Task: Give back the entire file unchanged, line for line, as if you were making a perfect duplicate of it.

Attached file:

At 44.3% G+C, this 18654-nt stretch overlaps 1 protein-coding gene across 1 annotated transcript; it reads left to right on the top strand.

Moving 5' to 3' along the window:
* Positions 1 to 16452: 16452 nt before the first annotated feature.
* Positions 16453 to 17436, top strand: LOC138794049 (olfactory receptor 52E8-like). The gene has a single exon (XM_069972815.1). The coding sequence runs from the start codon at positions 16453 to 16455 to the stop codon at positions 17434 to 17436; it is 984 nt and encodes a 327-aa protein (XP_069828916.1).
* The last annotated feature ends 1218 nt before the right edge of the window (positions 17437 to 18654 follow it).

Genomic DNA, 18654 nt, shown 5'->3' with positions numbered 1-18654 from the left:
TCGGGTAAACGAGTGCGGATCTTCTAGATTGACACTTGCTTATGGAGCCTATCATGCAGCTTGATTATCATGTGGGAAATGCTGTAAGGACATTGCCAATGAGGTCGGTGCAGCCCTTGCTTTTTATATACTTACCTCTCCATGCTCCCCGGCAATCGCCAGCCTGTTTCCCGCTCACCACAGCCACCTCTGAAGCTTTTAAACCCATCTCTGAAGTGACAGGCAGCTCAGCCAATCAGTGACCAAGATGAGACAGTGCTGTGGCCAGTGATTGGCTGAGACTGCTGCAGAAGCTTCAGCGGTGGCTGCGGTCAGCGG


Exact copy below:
At 44.3% G+C, this 18654-nt stretch overlaps 1 protein-coding gene across 1 annotated transcript; it reads left to right on the top strand.

Moving 5' to 3' along the window:
* Positions 1 to 16452: 16452 nt before the first annotated feature.
* Positions 16453 to 17436, top strand: LOC138794049 (olfactory receptor 52E8-like). The gene has a single exon (XM_069972815.1). The coding sequence runs from the start codon at positions 16453 to 16455 to the stop codon at positions 17434 to 17436; it is 984 nt and encodes a 327-aa protein (XP_069828916.1).
* The last annotated feature ends 1218 nt before the right edge of the window (positions 17437 to 18654 follow it).

Genomic DNA, 18654 nt, shown 5'->3' with positions numbered 1-18654 from the left:
TCGGGTAAACGAGTGCGGATCTTCTAGATTGACACTTGCTTATGGAGCCTATCATGCAGCTTGATTATCATGTGGGAAATGCTGTAAGGACATTGCCAATGAGGTCGGTGCAGCCCTTGCTTTTTATATACTTACCTCTCCATGCTCCCCGGCAATCGCCAGCCTGTTTCCCGCTCACCACAGCCACCTCTGAAGCTTTTAAACCCATCTCTGAAGTGACAGGCAGCTCAGCCAATCAGTGACCAAGATGAGACAGTGCTGTGGCCAGTGATTGGCTGAGACTGCTGCAGAAGCTTCAGCGGTGGCTGCGGTCAGCGG